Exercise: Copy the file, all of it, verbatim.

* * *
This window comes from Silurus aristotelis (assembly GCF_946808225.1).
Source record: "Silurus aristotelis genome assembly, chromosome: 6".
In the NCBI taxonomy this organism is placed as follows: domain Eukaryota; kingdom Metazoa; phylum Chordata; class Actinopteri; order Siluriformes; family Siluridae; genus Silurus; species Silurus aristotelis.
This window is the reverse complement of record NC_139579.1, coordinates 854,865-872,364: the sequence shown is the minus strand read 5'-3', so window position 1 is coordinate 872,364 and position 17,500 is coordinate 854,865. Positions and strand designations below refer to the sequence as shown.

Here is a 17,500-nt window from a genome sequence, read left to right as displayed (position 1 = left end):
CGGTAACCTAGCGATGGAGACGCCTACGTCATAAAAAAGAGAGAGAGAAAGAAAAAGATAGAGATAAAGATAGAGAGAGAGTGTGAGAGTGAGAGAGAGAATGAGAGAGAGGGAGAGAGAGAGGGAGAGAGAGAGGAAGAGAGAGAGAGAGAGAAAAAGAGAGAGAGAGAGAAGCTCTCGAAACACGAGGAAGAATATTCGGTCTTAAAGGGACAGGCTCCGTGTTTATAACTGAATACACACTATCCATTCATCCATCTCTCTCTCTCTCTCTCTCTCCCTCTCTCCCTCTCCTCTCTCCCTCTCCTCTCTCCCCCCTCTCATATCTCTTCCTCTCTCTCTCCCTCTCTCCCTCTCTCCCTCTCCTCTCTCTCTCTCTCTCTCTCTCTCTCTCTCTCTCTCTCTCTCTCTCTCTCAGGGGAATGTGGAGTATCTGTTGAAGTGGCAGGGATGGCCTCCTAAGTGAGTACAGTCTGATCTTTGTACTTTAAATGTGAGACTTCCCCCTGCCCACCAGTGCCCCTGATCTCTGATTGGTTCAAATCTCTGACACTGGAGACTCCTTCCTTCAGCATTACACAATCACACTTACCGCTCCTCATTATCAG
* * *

This window comes from Silurus aristotelis (assembly GCF_946808225.1).
Source record: "Silurus aristotelis genome assembly, chromosome: 6".
In the NCBI taxonomy this organism is placed as follows: domain Eukaryota; kingdom Metazoa; phylum Chordata; class Actinopteri; order Siluriformes; family Siluridae; genus Silurus; species Silurus aristotelis.
This window is the reverse complement of record NC_139579.1, coordinates 854,865-872,364: the sequence shown is the minus strand read 5'-3', so window position 1 is coordinate 872,364 and position 17,500 is coordinate 854,865. Positions and strand designations below refer to the sequence as shown.

Here is a 17,500-nt window from a genome sequence, read left to right as displayed (position 1 = left end):
CGGTAACCTAGCGATGGAGACGCCTACGTCATAAAAAAGAGAGAGAGAAAGAAAAAGATAGAGATAAAGATAGAGAGAGAGTGTGAGAGTGAGAGAGAGAATGAGAGAGAGGGAGAGAGAGAGGGAGAGAGAGAGGAAGAGAGAGAGAGAGAGAAAAAGAGAGAGAGAGAGAAGCTCTCGAAACACGAGGAAGAATATTCGGTCTTAAAGGGACAGGCTCCGTGTTTATAACTGAATACACACTATCCATTCATCCATCTCTCTCTCTCTCTCTCTCTCCCTCTCTCCCTCTCCTCTCTCCCTCTCCTCTCTCCCCCCTCTCATATCTCTTCCTCTCTCTCTCCCTCTCTCCCTCTCTCCCTCTCCTCTCTCTCTCTCTCTCTCTCTCTCTCTCTCTCTCTCTCTCTCTCTCTCTCAGGGGAATGTGGAGTATCTGTTGAAGTGGCAGGGATGGCCTCCTAAGTGAGTACAGTCTGATCTTTGTACTTTAAATGTGAGACTTCCCCCTGCCCACCAGTGCCCCTGATCTCTGATTGGTTCAAATCTCTGACACTGGAGACTCCTTCCTTCAGCATTACACAATCACACTTACCGCTCCTCATTATCAG